A Beginner's Guide to Wakesurfing

October 01, 2015
A Beginner's Guide to Wakesurfing

Take two great extreme sports, smash them together and create a new one. That may or may not be how wakesurfing first started, but one thing is for sure, wakesurfing is cool.

Riding a surf board on the wake created by a boat provides keen surfers and wakeboarders the opportunity to practice techniques associated with both disciplines. Surfers benefit from a near perpetual wave and wakeboarders cross-train, perfecting board handling skills. It’s difficult to say who was the first person to ride a boat’s wake on a surfboard, but it most certainly started out as a bit of a gimmick and wasn’t considered as a genuine sport until the 90s when surf and wakeboard manufacturers began developing equipment that was suited specifically to wakesurfing.

Wakesurf Principles

Wakesurfers use equipment necessary for performing both surfing and wakeboarding at the same time. In order to start wakesurfing, a rope must be used to help pull the rider out of the water and up onto their board. Once they are up on their feet, they can drop the rope and use the forward momentum of the rolling wave in order to keep surfing. They will tend to stay close to the back of the boat providing the spotter and other riders with a good view of the action.

Difference between wakesurf boards and surf boards

Originally surf boards were used as improvised wakesurfers, but as the sport developed, manufacturers and skilled riders realised they there was demand for a specific product that would outperform surf boards on the wake.

You can certainly use your surf board behind your boat, you may find that it feels slightly sluggish, and struggles to keep you in the wake; you may even need to use a rope the whole time you are surfing. Wakesurfing is a great alternative to waterskiing and wakeboarding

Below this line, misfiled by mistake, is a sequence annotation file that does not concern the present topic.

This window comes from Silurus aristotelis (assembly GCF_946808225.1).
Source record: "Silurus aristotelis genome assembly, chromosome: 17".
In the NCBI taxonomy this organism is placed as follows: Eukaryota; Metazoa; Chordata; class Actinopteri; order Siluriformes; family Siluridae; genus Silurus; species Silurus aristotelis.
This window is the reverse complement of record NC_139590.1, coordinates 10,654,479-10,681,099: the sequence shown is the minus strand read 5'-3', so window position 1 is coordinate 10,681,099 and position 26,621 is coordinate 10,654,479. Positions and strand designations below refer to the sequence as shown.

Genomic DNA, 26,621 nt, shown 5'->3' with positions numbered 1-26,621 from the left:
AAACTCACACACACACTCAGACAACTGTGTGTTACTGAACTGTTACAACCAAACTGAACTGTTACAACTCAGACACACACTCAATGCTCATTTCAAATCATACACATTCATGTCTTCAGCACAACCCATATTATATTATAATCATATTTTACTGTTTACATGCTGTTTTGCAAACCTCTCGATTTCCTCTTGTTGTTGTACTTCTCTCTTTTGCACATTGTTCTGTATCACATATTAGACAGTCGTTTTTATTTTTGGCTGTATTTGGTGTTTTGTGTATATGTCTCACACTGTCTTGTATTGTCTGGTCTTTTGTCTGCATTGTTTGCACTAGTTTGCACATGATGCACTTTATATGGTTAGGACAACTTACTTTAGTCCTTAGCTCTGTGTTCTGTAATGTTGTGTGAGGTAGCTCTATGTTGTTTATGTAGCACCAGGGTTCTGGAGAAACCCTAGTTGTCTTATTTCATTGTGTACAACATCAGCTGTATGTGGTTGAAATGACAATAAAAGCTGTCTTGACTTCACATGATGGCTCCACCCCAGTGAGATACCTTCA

Wakesurf boards are designed to be typically lighter than ocean surf boards and have less rocker – that is, the amount of curve from tip to tail. This allows that board to maintain contact with the wake over a greater surface area, maximising the amount of push that it gets from the wake. Wakes generated by boats might be as tall as some ocean waves, but do not generate the same amount of force (or push) as ocean waves, so this can make it hard for heavier surfboards to stay with the wake as they are usually weighted more at the tail and tend to be narrower.

See also: Learning to waterski with Pete O'Neill

Wakesurf boards come in a range of shapes and sizes to fit every type of rider. You will need to choose a wakesurf board based on your induvial body size and shape, and based on the type of riding that you are doing.

What to look for in a wakesurf board

There are three main types of wakesurf boards suited to different styles of riding and to different sized wakes.

The most popular type of wakesurf board is the thruster style: based on surf boards of the same configuration, a thruster wakesurf board is lighter, shorter and wider than its oceanic counterpart. They are typically very responsive and are suited to a bigger wake created by a boat that is set up correctly for wakesurfing (see wakesurfing boats below).

Some wakesurf boards are more reminiscent of wider longboard style boards that are designed to be slightly slower, for a more chilled out ride. Longboards are typically thicker than thrusters providing more buoyancy. They are great for surfing smaller wakes and for those who are just getting into the sport.